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Barrier Studies: Understanding What Holds Back Business & Engagement

By Jen Neumann on January, 15 2021
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Fresh Thinking by de Novo.

At de Novo, your goals become our goals. It's how we help our clients succeed. Want to pull back the curtain and see how we do it? Check out our various insights and musings on our blog.

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This is the third time we've updated this post—it's one of those blogs that has evolved as our client base has over the years. This time our refresh incorporates more behavioral science tactics and focuses on two of the "Three Bs" (no, we're not talking about your college roommates) in changing how people make a decision: Behaviors and Barriers. 

TL;DR: Make it as easy as possible for your audience to find and do business with you by understanding and ruthlessly removing friction.

Breaking Down Barriers

de Novo developed a Barriers Study exercise that we use to assess opportunities for growth and expansion, and a periodic health check-up with our clients. It takes a desire to improve, a willingness to lay bare your weaknesses, and the stomach to handle some unpleasant feedback.
We use the 3B Framework (blog link coming soon!) to help you identify areas in your processes that need attention, and we apply behavioral design practices to develop new ways to make it easier for your audience to take the right action.
So why aren't your clients/customers/audience doing (insert action here)?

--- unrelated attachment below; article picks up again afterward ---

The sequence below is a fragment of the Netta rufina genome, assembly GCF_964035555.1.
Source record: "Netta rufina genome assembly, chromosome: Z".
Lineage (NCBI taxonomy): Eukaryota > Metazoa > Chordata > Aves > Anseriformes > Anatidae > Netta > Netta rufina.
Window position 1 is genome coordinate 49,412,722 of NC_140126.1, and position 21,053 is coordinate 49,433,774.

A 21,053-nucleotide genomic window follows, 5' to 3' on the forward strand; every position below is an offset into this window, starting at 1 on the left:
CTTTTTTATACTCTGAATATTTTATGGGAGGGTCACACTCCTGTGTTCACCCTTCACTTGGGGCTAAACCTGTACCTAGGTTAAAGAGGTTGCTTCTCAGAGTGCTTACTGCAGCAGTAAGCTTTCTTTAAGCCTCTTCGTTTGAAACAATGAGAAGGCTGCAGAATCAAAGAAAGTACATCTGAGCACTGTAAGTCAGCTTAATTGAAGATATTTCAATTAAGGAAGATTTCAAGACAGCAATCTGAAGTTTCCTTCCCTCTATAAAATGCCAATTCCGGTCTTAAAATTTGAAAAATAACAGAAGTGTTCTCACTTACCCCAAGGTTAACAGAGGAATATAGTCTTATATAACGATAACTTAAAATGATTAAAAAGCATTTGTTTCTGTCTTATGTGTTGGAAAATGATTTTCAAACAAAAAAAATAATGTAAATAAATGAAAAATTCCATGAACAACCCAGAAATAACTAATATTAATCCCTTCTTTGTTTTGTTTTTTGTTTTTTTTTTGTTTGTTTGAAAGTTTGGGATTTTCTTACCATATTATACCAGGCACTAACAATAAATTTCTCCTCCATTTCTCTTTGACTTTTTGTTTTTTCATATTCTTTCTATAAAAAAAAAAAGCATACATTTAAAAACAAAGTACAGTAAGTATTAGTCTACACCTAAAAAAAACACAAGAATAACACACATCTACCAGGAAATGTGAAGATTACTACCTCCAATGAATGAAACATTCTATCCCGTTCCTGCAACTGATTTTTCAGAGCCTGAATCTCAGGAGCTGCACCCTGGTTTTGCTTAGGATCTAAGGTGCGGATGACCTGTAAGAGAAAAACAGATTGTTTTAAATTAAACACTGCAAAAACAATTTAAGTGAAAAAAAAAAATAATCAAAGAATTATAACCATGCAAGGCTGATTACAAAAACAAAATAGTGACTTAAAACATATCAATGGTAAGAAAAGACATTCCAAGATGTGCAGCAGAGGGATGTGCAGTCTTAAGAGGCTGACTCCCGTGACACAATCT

The answer, friends, is almost always "friction."
Friction exists in our processes, and often builds on itself over time. Our process helps you to recognize them, and as our friends at Irrational Labs say "ruthlessly remove them." 
The first step is to focus on a key behavior (or a few behaviors) you want to change. This isn't the end result, but an intermediate step that leads to the final result (transaction, sign-up, engagement, or otherwise). Next, we dive into the user or customer's experience, getting super specific about every step that they need to take to complete the desired behavior. 
From there you can begin to see places in the process where friction stops them from completing the behavior you want them to take. Every point of friction should be examined—and they come in many forms—from difficulties and unnecessary steps to a number of cognitive biases (Wikipedia lists more than 200!) that influence decision making. When you have friction, you have barriers. And when you have barriers you have three choices. 

The BEST Choice: Eliminate the Barrier. 

Eliminating barriers/friction points is always the best way to increase completion rates of whatever behavior it is you are trying to influence. And since there are usually lots of little friction points in the process, some of them are easily eliminated. Eliminating the need to click to find information, making the process faster, and decreasing the number of choices all are ways to eliminate friction.